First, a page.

Bodily functions mean things like getting dressed, eating, washing, going to the toilet or taking medicine.

How do I claim Attendance Allowance?

You can download a claim form from the Government website.

Alternatively you can get a claim pack by ringing the Attendance Allowance helpline on 0345 605 6055.

Filling in the claim form

The claim form asks questions about your ability to carry out activities, and whether or not you need help to do them. With each question, think about whether you might need help to do that activity, even if you don’t get that help at the moment.

Question 32 asks if you fall or stumble because of your illnesses or disabilities. This includes falls because of seizures.

There are also questions on the form about supervision. If you need someone to keep an eye on you because you might have seizures, you can explain this on these sections of the form.

With a variable condition like epilepsy, your condition might not affect you in the same way each day. If this is the case for you, it can help to keep a note over a few days, or weeks, of any tasks you needed help with. Also note down any supervision you needed. You can then refer to this when filling in the form.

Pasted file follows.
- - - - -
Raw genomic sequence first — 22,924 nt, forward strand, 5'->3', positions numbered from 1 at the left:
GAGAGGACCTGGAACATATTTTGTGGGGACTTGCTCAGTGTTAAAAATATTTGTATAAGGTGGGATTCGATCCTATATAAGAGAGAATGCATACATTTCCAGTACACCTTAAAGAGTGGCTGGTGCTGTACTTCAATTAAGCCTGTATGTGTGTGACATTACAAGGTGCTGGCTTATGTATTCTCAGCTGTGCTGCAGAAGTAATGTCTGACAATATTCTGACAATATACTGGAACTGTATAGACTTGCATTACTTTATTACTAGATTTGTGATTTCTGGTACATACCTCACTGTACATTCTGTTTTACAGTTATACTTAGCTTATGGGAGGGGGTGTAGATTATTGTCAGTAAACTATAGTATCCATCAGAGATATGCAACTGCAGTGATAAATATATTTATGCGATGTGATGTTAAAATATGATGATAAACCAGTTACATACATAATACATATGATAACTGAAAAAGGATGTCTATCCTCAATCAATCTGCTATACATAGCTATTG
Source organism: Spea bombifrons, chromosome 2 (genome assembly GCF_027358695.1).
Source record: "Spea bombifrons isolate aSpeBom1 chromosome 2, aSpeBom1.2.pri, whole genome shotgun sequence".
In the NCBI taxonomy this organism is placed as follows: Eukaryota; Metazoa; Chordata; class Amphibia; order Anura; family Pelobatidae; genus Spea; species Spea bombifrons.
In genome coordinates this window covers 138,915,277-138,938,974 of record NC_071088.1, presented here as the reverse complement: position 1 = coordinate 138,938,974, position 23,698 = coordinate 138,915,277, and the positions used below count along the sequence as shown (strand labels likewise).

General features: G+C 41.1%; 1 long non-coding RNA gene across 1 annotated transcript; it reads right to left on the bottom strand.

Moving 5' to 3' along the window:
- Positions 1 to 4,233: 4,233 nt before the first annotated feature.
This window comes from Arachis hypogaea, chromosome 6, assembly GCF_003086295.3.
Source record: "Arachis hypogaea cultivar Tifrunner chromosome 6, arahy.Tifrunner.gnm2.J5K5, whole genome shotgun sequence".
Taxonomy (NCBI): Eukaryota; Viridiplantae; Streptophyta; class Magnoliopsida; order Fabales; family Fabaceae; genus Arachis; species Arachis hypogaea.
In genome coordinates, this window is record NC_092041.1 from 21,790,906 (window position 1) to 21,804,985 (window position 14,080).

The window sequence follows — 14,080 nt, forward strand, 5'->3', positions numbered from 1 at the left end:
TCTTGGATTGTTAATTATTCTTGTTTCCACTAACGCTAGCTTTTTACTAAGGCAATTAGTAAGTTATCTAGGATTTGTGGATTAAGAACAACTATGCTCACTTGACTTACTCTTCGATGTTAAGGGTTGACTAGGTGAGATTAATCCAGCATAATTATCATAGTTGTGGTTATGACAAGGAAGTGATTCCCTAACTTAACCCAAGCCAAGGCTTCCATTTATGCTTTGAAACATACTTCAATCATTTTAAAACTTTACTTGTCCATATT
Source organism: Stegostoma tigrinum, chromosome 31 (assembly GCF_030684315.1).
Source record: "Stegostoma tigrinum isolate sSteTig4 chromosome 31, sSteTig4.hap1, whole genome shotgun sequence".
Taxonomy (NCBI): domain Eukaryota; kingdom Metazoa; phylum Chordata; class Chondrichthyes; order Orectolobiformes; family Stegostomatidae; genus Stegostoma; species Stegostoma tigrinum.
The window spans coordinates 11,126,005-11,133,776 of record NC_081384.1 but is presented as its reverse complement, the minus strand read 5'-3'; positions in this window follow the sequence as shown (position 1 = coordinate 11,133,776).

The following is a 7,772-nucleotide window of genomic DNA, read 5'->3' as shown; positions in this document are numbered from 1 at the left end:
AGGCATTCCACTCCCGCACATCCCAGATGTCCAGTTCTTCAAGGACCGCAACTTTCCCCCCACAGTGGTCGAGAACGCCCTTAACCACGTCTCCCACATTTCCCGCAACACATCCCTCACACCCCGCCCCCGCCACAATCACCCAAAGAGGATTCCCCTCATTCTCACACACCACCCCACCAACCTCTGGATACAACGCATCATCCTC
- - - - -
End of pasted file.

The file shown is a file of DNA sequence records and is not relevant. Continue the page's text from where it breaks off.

What happens next?

After you have returned the claim form, your doctor or other health professional you named on the form might be contacted for more information. Sometimes you might need to have a medical assessment to confirm if you are eligible.

Once the Department for Work and Pensions (DWP) has made its decision, you will get a letter telling you whether you can get Attendance Allowance, and at what rate.

What can I do if I’m not happy with the decision?

If you’re not happy with the decision you can ask the DWP to look at your case again. This is called a Mandatory Reconsideration.

If the DWP has looked at your case again, and you are still unhappy with the decision, you can appeal. For more information on appeals and reconsiderations see the appeals and reconsiderations factsheet on the Disability Rights UK website.

Where can I get help with benefits?